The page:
Dutch houses

Although my head is always buzzing with ideas as to what to draw next, when I actually come around to doing it, my brain melts. Unless I am very determined on a certain idea, I sometimes struggle when I’m in front of a white page or a bisqued pot. And here’s where Pinterest makes life a helluva lot easier for me. To have a “stash” of saved images to inspire me is priceless. Like this gorgeous photograph of the old quarters of the Dutch city of Groningen:

Which inspired me to do this quick watercolour:

NOTE: the photograph of Groningen was taken by Akbar Simonse.

Place des Vosges

Last time I was in Paris was unfortunately for a short 12 hours. Over half of which were spent in meetings. Still, between 5pm and my Eurostar back to London later in the evening, I managed to meet up with a good friend from Canada who coincidentally was in Paris for a holiday. As time was tight,  we decided we’d just go for a VERY LONG walk through the city….and ended up in the Place des Vosges!

Built in the early 17th century, la Place des Vosges is the oldest planned square in Paris. And, as you can see from my awesome sketch below, it’s gorgeous. But, in my opinion, what makes it even more special is the fact that it has had a very impressive list of residents live there, including the French writer Victor Hugo and the evil and super nasty Cardinal Richelieu from The Three Musketeers.

In what seems to be a whole series of bowls of Parisian buildings I absolutely adore, herewith my Place des Vosges bowl:

NOTE: The brilliant panoramic image of the Place des Vosges is from Wikipedia.

Beacon Hill

I foresee this as one of many posts about Boston… Although I briefly mentioned my visit here, one small post is definitely not enough. In a nutshell, I fell head over heels in love with the city. Such elegance, amazing history, architecture, setting, food (I ate 2 lobsters in one go, mmm…), shopping, people… I could go on and on, so for the purposes of this post, I’ll talk about Beacon Hill.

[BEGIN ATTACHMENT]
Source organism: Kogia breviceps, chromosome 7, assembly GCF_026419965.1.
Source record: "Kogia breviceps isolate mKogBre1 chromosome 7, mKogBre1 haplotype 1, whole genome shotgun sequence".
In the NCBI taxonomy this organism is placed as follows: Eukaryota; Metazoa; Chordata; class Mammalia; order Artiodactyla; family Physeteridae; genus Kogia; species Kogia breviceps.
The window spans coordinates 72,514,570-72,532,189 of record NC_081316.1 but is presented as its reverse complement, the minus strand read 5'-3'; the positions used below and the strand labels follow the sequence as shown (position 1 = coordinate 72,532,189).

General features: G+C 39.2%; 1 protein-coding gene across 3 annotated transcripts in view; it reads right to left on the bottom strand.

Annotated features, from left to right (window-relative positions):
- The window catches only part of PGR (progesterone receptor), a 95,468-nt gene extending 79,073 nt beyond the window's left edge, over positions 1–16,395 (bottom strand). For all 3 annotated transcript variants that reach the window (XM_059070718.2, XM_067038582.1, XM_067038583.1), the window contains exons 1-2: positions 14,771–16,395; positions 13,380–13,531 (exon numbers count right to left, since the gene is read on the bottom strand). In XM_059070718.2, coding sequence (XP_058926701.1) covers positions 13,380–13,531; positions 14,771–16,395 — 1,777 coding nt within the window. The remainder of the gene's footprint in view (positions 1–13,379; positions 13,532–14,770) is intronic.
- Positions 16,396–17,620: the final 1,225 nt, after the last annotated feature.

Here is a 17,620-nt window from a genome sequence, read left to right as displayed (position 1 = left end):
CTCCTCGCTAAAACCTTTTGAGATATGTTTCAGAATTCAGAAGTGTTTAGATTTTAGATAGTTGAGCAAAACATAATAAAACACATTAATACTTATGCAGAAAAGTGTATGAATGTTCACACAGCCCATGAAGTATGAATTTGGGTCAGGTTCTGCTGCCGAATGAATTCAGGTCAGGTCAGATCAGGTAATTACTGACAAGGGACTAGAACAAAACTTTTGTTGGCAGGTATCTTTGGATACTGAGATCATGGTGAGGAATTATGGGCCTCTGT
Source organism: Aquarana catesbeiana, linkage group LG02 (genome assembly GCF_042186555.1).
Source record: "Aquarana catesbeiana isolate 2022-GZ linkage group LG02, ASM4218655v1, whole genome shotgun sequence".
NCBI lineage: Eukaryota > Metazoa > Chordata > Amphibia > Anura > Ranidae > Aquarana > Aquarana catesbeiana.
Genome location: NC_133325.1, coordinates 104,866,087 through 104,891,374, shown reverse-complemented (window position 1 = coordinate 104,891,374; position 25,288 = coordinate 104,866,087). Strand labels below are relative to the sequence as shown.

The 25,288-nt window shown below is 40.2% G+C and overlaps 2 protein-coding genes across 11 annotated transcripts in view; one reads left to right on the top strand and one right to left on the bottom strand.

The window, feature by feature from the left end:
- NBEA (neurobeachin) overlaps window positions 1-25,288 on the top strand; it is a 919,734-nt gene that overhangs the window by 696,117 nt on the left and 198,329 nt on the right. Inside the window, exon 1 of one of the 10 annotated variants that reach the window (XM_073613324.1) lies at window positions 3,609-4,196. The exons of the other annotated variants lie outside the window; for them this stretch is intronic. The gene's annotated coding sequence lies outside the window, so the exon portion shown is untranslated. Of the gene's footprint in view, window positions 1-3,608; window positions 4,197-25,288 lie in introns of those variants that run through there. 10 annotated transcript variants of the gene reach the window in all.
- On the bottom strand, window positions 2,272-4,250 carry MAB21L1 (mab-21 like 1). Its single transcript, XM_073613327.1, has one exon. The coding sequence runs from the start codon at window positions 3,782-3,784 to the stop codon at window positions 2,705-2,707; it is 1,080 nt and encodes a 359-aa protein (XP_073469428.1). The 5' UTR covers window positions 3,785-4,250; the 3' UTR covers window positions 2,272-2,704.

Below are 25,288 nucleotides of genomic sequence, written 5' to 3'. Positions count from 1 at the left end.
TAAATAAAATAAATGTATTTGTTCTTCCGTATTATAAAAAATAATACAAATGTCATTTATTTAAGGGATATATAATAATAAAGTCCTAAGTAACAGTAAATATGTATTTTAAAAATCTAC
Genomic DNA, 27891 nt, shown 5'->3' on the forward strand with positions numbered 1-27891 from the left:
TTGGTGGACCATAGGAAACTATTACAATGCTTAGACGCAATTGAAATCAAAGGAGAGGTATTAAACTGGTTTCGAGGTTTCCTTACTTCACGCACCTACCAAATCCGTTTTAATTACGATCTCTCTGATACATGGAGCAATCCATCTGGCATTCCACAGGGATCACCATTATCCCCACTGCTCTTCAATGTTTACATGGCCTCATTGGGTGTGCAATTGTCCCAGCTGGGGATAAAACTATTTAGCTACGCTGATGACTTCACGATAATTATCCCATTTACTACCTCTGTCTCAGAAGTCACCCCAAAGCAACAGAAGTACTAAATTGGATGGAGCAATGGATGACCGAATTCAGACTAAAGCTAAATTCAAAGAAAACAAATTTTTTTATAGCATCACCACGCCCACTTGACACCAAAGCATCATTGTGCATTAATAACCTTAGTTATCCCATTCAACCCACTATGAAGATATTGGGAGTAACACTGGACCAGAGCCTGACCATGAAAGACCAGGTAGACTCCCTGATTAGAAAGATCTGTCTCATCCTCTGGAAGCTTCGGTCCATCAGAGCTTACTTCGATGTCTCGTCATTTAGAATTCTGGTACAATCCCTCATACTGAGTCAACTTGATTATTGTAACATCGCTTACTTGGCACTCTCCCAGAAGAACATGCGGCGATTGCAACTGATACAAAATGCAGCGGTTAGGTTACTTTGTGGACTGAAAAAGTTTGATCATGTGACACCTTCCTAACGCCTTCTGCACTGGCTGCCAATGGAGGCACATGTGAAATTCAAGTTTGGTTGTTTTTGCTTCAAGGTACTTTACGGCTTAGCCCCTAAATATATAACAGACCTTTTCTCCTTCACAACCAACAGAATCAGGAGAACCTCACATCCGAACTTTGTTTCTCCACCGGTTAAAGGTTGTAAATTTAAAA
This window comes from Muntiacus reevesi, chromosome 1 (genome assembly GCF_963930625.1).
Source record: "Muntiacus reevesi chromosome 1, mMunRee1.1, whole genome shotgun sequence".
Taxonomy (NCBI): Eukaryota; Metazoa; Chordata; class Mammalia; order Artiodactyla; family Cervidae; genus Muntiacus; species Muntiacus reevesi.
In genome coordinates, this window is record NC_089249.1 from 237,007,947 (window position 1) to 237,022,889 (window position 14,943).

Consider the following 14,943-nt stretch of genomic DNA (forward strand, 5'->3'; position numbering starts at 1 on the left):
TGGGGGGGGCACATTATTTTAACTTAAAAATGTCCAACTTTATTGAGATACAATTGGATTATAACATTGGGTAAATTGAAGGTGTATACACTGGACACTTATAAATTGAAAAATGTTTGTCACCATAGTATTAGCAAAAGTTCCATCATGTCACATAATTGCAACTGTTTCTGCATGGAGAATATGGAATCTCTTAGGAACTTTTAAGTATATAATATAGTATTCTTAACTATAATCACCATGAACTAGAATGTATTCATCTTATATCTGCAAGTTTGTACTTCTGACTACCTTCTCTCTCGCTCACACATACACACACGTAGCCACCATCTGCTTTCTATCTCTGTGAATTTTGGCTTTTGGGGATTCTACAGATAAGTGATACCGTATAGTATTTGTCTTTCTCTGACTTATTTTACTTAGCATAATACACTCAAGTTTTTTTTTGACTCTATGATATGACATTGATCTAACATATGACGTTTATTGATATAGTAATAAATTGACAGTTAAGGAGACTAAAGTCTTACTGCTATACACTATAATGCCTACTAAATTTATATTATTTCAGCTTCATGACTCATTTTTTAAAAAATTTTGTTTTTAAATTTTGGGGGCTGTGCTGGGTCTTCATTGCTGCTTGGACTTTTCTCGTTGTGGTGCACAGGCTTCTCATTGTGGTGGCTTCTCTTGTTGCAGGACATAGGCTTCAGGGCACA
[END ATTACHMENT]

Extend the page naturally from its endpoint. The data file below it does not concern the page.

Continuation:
Beacon Hill is a neighbourhood just north of Boston Common and famous for many reasons: distinctive red brick Georgian architecture, history and notable residents, both past and present. Louisa May Alcott lived in number 10 Louisburg Square:

John Kerry also lives in Louisburg Square:

Wikipedia tells me that Uma Thurman, Carly Simon, Michael Crichton and Sylvia Plath are also among Beacon Hill’s notable residents. Who wouldn’t want to live in one of these houses?

One of the key sites within Beacon Hill is Acorn Street. Famous because of its cobblestone pavement, it is apparently one of the most photographed streets in America:

Naturally, I HAD to do a painting of one of these lovely houses. Instead of doing it in my usual watercolour, I recently discovered casein thanks to this amazing book by Stephen Quiller. It talks in depth about the various watermedia (watercolour, acrylic, gouache and casein) and the latter just fascinates me. After buying the colours mentioned in the book yesterday, as soon as I got home I began to test this wonder media and here’s the result:

Trinity Bellwoods

Remember this?

Well, I thought I’d have a second try at it, and lo and behold this is the final result (apologies for the darkness of the image, I am really bad at taking pictures):

This time I used white ink on blue Japaneze Kozo paper which I purchased at the Paper Place. It’s an amazing shop in Toronto’s Queen West and has everything a crafter with even a slight interest in paper could desire. I hadn’t even heard about Kozo paper until I stumbled into the shop and was greatly surprised. It’s very thin but can take wet paints incredibly well.